Now that we are encouraging our customers to converge around service accounts, we are trying to make sure these service accounts don’t get too crowded from the perspective of any single user.
We have always had the ability to “favorite” some boards (and templates) so you can have your own personal, curated list of boards that you care about — and so you can ignore the rest — but now we have made it easier for Board Admins to move their boards to the trash or archive (or to restore them later) so they can help keep the commonly-shared service account in a more useful and relevant state for all the users within that account.
A really small thing, but we decided to change the Sort by Status feature on our Task Boards and Scrum Boards so that On Hold cards appear at the bottom of the column, below all the others.
Bug fix: if you changed the name of a board using the Board Settings dialog (assuming you are one of the Board Admins), the new name is now reflected immediately in the breadcrumbs.
If someone who is currently a Team Member on your Task Board or Scrum Board is made a Visitor, he/she will not be removed from the current card assignments. This makes it easier to change your mind if you decide you want that person to be a Team Member after all: just change this person’s role in the Board Team dialog, back to Team Member, and all the old card assignments will be there.
We used to have separate button, and associated menus, for actions related to cards and for actions related to columns:
This reflected the history of the Kerika product: we first designed and built the card actions, and much later added the column actions.
In retrospect, however, we concluded that separating these into two separate menus was not a good idea: it was confusing for our users to remember which menu supported which action. (Even the Kerika team, which uses Kerika for everything that the company does, was having trouble remembering the differences between the two buttons and menus.)
We have fixed that usability problem with our latest release: a single button is shown, and the popup menu that appears includes both card actions and column actions:
Clicking on the Sort and Move actions brings up all the sorting and moving options you have; the Sort menu now has a much richer set of actions:
We have also done some small tweaks to the sorting action: Sort by Status now puts the On Hold cards at the bottom of the column, below all the ones flagged as Normal.
For some segments of our users, e.g. college students using Kerika for their course projects, it makes sense to treat each user as an independent entity, since the relationships between these students will vary from class to class, from semester to semester.
These collaboration networks are very dynamic, and it’s impossible to predict whether a team that got together to work on a three-month class project will stick together after that project is over, or work as the same group of people on the next class project.
In business environments (companies, nonprofits and government agencies), however, the teams are more stable: people don’t change jobs every few months. But, turnover can still be a problem: if Joe leaves your company, how can you be sure that all the boards and documents that Joe had created are not lost along when Joe is gone?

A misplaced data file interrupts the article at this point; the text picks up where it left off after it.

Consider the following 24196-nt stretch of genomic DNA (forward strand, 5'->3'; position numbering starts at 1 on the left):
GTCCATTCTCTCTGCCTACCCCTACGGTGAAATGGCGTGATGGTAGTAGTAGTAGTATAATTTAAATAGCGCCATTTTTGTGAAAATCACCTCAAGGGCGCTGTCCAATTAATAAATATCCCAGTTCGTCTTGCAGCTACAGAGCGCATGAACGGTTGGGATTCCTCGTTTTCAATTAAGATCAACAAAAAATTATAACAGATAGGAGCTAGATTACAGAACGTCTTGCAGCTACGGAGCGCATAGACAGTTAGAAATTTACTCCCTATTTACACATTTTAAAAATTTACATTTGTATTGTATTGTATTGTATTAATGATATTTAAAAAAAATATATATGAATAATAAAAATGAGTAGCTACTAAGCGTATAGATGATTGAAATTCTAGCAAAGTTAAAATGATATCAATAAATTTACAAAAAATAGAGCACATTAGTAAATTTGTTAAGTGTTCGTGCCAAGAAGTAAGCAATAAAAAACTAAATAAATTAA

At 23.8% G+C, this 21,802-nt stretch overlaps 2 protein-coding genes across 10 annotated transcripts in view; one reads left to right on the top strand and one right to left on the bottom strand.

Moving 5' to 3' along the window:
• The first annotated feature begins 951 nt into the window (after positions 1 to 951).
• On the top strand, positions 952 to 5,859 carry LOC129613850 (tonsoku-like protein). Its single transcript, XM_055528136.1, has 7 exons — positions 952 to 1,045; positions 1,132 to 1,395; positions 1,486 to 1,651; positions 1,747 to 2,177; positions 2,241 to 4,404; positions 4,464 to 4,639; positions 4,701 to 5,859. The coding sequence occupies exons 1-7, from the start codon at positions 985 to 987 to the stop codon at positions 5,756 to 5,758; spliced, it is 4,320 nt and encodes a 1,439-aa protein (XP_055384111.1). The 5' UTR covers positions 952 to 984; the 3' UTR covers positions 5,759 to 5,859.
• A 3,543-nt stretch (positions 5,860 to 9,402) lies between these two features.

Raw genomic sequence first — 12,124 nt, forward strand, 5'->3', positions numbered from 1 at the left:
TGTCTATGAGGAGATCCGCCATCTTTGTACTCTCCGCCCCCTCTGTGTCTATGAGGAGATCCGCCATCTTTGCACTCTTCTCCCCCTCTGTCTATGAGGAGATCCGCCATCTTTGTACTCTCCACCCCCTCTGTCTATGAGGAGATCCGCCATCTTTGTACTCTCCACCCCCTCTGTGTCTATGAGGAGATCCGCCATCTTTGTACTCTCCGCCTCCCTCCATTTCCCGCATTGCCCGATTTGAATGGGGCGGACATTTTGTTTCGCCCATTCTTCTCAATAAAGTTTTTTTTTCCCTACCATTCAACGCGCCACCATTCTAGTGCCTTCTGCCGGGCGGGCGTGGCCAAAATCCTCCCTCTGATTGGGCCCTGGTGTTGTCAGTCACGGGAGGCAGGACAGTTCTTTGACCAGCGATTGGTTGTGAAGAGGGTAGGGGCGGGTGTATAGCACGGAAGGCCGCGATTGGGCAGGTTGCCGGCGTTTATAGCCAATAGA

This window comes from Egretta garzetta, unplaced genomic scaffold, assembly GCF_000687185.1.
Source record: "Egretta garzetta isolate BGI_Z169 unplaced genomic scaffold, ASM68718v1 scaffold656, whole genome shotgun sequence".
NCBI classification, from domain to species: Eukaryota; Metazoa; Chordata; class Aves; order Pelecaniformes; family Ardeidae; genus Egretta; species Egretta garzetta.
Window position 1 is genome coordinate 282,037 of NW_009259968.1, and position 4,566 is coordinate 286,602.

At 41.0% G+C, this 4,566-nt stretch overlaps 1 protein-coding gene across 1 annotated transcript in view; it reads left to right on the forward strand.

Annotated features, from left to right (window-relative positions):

The simple solution to this is to use service accounts to own all the boards that are being used by a community of users, like a department or even the entire company (if the company is small enough).
A service account looks like any other Kerika account — it is associated with it’s own email, e.g. email@example.com — but it isn’t actually a real person: the email will have been set up by the organization’s IT staff or management, and the password is typically shared between a small handful of supervisory people.
Unlike real people, service accounts will always stick around: they won’t retire, resign, or get run over by a bus…
This means the organization has continuity and security with respect to it’s Kerika boards and documents: because the project assets are owned by firstname.lastname@example.org, rather than email@example.com, it doesn’t matter whether Joe is still working at the company or not.
We encourage all our professional users — people working in companies, nonprofits and governments — to set up service accounts as a best practice, and we can help you: just email us at firstname.lastname@example.org and we will do all the account consolidation for you:
All the boards owned by the people in your organization will be transferred to the ownership of the service account instead.
Everything about each board is preserved as part of the transfer: all the cards, canvases, due dates, etc. remain the same after the transfer; it’s just that the boards are no longer owned by email@example.com and firstname.lastname@example.org, but instead are now owned by email@example.com
You can decide who to consolidate within the service account: typically it is everyone in the organization, but if you have different departments or cost centers, it will make sense to have more than one service account — one for each department or cost center.
After the consolidation, individual users within your organization will no longer have separate accounts: their Kerika identity, preferences, history, etc. are all preserved, but instead of working in several different accounts, they will all be working in a single service account, that’s under the control of your organization.
All this can be done by us, overnight: the next day your users can come into work and login as they did before, and have access to all the boards they had the previous day. All the boards will look the same, and your users can pick exactly where they left off.
When users have been consolidated within a service account, any new boards that they create will automatically be owned by that service account, rather than by the individual users. This ensures that all current and all future project assets are owned by the service account, i.e. by the company, rather than by individual users.
It’s still possible for individual users to have privacy within the service account: for sensitive work (e.g. personnel matters) they can adjust the privacy of individual boards to be “share with board team only”. When the privacy is set to board team only, the board will be visible only to the people who are specifically added by the Board Admins to the board’s team.
The Account Owner, i.e. the service account, will always have access to every board within that account, regardless of the board’s privacy settings. This is consistent with how other organizational assets are currently managed: if you have a work email, for example, you expect to have privacy from your coworkers, but you know that the company’s IT department will always have access to your email if they need it — and your email doesn’t really belong to you, but to your employer.